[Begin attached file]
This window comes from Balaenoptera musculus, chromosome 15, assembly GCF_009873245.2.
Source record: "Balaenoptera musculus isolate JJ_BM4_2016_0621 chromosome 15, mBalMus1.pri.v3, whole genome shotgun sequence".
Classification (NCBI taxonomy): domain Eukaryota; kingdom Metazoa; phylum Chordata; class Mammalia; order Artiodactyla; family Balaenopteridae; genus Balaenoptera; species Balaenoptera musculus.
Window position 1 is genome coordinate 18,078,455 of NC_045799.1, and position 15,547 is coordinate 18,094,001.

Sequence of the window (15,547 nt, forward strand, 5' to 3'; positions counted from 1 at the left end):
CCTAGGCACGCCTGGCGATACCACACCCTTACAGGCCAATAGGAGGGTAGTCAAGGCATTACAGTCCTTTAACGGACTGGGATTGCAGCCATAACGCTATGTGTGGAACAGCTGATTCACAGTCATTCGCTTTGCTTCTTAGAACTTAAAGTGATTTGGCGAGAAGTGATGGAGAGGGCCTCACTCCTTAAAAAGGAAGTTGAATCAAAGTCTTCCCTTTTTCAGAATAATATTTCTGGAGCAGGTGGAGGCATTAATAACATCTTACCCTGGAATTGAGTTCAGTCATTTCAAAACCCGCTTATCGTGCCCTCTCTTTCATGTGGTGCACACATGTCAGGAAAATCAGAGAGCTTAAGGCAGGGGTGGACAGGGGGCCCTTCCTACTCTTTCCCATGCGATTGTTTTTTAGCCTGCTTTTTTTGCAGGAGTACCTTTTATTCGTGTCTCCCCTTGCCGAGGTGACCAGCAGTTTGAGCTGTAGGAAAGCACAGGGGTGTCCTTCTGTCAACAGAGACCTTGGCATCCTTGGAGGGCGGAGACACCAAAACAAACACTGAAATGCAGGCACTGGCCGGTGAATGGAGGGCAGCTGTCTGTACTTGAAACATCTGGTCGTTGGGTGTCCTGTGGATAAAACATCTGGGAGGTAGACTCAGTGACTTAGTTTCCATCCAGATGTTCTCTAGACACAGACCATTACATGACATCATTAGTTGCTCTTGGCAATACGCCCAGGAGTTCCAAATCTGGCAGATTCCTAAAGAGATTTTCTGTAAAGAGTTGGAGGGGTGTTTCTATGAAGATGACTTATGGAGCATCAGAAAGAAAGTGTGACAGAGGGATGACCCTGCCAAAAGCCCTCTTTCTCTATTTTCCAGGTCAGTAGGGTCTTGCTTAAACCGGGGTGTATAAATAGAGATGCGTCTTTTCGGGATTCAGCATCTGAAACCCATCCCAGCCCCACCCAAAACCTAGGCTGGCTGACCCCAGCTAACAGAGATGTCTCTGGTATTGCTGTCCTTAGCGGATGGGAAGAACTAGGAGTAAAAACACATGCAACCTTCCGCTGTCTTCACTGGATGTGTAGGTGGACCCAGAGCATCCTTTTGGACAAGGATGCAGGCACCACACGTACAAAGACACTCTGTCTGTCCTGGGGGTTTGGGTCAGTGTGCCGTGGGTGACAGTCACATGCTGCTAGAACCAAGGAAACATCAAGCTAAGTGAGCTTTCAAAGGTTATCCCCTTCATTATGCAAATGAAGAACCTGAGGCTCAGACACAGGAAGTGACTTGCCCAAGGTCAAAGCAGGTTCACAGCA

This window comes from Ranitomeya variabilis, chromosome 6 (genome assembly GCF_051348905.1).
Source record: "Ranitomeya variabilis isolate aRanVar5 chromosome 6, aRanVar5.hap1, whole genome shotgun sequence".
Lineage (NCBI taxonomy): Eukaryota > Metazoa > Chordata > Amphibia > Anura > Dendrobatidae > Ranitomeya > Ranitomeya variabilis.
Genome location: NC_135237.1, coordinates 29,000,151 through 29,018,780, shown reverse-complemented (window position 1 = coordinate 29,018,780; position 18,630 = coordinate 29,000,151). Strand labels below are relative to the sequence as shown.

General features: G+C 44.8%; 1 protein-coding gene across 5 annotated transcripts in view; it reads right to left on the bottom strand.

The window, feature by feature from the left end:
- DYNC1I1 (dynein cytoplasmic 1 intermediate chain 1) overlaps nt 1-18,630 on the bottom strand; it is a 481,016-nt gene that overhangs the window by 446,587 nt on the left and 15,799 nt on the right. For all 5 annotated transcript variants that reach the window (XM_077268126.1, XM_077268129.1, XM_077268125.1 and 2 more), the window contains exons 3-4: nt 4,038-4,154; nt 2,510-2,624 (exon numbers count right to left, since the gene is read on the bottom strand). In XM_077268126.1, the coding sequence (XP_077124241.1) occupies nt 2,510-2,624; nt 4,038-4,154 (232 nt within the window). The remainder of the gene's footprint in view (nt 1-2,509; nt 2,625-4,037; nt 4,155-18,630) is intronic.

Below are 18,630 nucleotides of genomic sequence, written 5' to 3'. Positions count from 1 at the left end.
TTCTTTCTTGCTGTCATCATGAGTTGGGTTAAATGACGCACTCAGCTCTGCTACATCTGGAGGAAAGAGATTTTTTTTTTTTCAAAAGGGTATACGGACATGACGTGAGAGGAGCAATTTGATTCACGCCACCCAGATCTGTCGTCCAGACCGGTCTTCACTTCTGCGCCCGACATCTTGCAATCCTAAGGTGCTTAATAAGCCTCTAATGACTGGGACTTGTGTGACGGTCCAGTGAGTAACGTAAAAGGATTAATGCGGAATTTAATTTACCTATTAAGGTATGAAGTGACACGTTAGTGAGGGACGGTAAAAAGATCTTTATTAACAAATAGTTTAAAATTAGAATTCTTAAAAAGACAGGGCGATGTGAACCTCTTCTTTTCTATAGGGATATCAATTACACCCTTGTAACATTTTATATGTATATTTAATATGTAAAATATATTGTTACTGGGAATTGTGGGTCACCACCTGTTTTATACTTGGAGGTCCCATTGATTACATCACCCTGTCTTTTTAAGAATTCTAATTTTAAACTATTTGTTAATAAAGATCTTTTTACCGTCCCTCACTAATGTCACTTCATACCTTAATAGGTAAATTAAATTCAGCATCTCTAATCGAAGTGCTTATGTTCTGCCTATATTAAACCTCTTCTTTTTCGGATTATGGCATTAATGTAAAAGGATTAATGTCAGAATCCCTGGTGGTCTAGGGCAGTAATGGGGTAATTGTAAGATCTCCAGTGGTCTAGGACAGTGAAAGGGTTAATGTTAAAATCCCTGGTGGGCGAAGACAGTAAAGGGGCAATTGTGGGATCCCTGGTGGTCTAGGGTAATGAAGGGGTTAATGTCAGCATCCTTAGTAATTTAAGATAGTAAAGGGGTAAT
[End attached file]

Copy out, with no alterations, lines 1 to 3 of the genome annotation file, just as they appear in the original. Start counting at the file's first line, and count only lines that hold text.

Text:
This window comes from Balaenoptera musculus, chromosome 15, assembly GCF_009873245.2.
Source record: "Balaenoptera musculus isolate JJ_BM4_2016_0621 chromosome 15, mBalMus1.pri.v3, whole genome shotgun sequence".
Classification (NCBI taxonomy): domain Eukaryota; kingdom Metazoa; phylum Chordata; class Mammalia; order Artiodactyla; family Balaenopteridae; genus Balaenoptera; species Balaenoptera musculus.